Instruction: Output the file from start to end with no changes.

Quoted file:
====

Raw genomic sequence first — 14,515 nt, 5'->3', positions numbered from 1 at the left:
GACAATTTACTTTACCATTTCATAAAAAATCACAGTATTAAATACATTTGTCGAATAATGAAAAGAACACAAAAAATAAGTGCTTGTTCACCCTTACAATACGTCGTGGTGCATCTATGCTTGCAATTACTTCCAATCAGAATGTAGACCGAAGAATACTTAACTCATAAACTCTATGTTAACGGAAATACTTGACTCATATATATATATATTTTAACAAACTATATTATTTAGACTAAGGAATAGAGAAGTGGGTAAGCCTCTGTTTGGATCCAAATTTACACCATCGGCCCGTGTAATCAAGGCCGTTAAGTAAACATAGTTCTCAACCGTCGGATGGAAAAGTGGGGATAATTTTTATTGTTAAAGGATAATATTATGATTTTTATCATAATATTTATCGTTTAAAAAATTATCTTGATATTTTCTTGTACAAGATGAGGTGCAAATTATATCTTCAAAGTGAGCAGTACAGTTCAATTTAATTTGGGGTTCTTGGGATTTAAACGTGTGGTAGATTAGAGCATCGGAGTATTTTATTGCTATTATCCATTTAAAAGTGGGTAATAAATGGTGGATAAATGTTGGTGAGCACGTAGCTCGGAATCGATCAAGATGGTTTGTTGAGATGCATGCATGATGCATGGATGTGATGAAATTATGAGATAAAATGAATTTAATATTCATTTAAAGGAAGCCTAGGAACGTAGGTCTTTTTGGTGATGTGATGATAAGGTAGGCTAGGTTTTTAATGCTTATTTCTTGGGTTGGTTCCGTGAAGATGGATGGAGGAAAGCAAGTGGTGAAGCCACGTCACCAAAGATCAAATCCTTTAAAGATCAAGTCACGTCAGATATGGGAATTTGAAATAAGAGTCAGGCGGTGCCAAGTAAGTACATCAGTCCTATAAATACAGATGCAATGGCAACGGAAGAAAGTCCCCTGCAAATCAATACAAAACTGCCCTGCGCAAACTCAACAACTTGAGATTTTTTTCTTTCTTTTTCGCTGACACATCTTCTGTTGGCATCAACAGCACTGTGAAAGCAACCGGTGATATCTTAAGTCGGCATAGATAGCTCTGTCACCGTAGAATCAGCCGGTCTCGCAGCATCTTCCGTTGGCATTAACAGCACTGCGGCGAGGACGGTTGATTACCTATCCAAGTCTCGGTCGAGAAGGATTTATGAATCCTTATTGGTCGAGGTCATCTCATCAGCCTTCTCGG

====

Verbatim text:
Raw genomic sequence first — 14,515 nt, 5'->3', positions numbered from 1 at the left:
GACAATTTACTTTACCATTTCATAAAAAATCACAGTATTAAATACATTTGTCGAATAATGAAAAGAACACAAAAAATAAGTGCTTGTTCACCCTTACAATACGTCGTGGTGCATCTATGCTTGCAATTACTTCCAATCAGAATGTAGACCGAAGAATACTTAACTCATAAACTCTATGTTAACGGAAATACTTGACTCATATATATATATATTTTAACAAACTATATTATTTAGACTAAGGAATAGAGAAGTGGGTAAGCCTCTGTTTGGATCCAAATTTACACCATCGGCCCGTGTAATCAAGGCCGTTAAGTAAACATAGTTCTCAACCGTCGGATGGAAAAGTGGGGATAATTTTTATTGTTAAAGGATAATATTATGATTTTTATCATAATATTTATCGTTTAAAAAATTATCTTGATATTTTCTTGTACAAGATGAGGTGCAAATTATATCTTCAAAGTGAGCAGTACAGTTCAATTTAATTTGGGGTTCTTGGGATTTAAACGTGTGGTAGATTAGAGCATCGGAGTATTTTATTGCTATTATCCATTTAAAAGTGGGTAATAAATGGTGGATAAATGTTGGTGAGCACGTAGCTCGGAATCGATCAAGATGGTTTGTTGAGATGCATGCATGATGCATGGATGTGATGAAATTATGAGATAAAATGAATTTAATATTCATTTAAAGGAAGCCTAGGAACGTAGGTCTTTTTGGTGATGTGATGATAAGGTAGGCTAGGTTTTTAATGCTTATTTCTTGGGTTGGTTCCGTGAAGATGGATGGAGGAAAGCAAGTGGTGAAGCCACGTCACCAAAGATCAAATCCTTTAAAGATCAAGTCACGTCAGATATGGGAATTTGAAATAAGAGTCAGGCGGTGCCAAGTAAGTACATCAGTCCTATAAATACAGATGCAATGGCAACGGAAGAAAGTCCCCTGCAAATCAATACAAAACTGCCCTGCGCAAACTCAACAACTTGAGATTTTTTTCTTTCTTTTTCGCTGACACATCTTCTGTTGGCATCAACAGCACTGTGAAAGCAACCGGTGATATCTTAAGTCGGCATAGATAGCTCTGTCACCGTAGAATCAGCCGGTCTCGCAGCATCTTCCGTTGGCATTAACAGCACTGCGGCGAGGACGGTTGATTACCTATCCAAGTCTCGGTCGAGAAGGATTTATGAATCCTTATTGGTCGAGGTCATCTCATCAGCCTTCTCGG